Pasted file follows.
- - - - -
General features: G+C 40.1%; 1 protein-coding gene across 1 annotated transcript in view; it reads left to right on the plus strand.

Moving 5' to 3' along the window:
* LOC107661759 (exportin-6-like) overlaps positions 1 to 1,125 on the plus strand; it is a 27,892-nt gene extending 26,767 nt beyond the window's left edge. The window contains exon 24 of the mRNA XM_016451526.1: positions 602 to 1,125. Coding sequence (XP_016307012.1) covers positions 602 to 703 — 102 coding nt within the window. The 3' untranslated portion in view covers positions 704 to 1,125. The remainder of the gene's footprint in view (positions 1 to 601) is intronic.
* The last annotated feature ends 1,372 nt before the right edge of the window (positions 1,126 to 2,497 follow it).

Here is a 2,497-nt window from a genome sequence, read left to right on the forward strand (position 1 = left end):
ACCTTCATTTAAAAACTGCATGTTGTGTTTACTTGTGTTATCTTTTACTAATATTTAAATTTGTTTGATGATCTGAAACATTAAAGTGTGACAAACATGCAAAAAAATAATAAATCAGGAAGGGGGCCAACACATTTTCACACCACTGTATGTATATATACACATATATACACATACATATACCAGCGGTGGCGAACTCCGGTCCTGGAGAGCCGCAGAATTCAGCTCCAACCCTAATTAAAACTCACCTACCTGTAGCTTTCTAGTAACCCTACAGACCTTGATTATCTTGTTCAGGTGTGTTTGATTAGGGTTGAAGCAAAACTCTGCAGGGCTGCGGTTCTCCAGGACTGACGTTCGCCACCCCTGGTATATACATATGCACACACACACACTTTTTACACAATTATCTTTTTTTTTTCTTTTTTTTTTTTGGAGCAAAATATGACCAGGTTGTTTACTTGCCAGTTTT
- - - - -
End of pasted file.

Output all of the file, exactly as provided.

General features: G+C 40.1%; 1 protein-coding gene across 1 annotated transcript in view; it reads left to right on the plus strand.

Moving 5' to 3' along the window:
* LOC107661759 (exportin-6-like) overlaps positions 1 to 1,125 on the plus strand; it is a 27,892-nt gene extending 26,767 nt beyond the window's left edge. The window contains exon 24 of the mRNA XM_016451526.1: positions 602 to 1,125. Coding sequence (XP_016307012.1) covers positions 602 to 703 — 102 coding nt within the window. The 3' untranslated portion in view covers positions 704 to 1,125. The remainder of the gene's footprint in view (positions 1 to 601) is intronic.
* The last annotated feature ends 1,372 nt before the right edge of the window (positions 1,126 to 2,497 follow it).

Here is a 2,497-nt window from a genome sequence, read left to right on the forward strand (position 1 = left end):
ACCTTCATTTAAAAACTGCATGTTGTGTTTACTTGTGTTATCTTTTACTAATATTTAAATTTGTTTGATGATCTGAAACATTAAAGTGTGACAAACATGCAAAAAAATAATAAATCAGGAAGGGGGCCAACACATTTTCACACCACTGTATGTATATATACACATATATACACATACATATACCAGCGGTGGCGAACTCCGGTCCTGGAGAGCCGCAGAATTCAGCTCCAACCCTAATTAAAACTCACCTACCTGTAGCTTTCTAGTAACCCTACAGACCTTGATTATCTTGTTCAGGTGTGTTTGATTAGGGTTGAAGCAAAACTCTGCAGGGCTGCGGTTCTCCAGGACTGACGTTCGCCACCCCTGGTATATACATATGCACACACACACACTTTTTACACAATTATCTTTTTTTTTTCTTTTTTTTTTTTGGAGCAAAATATGACCAGGTTGTTTACTTGCCAGTTTT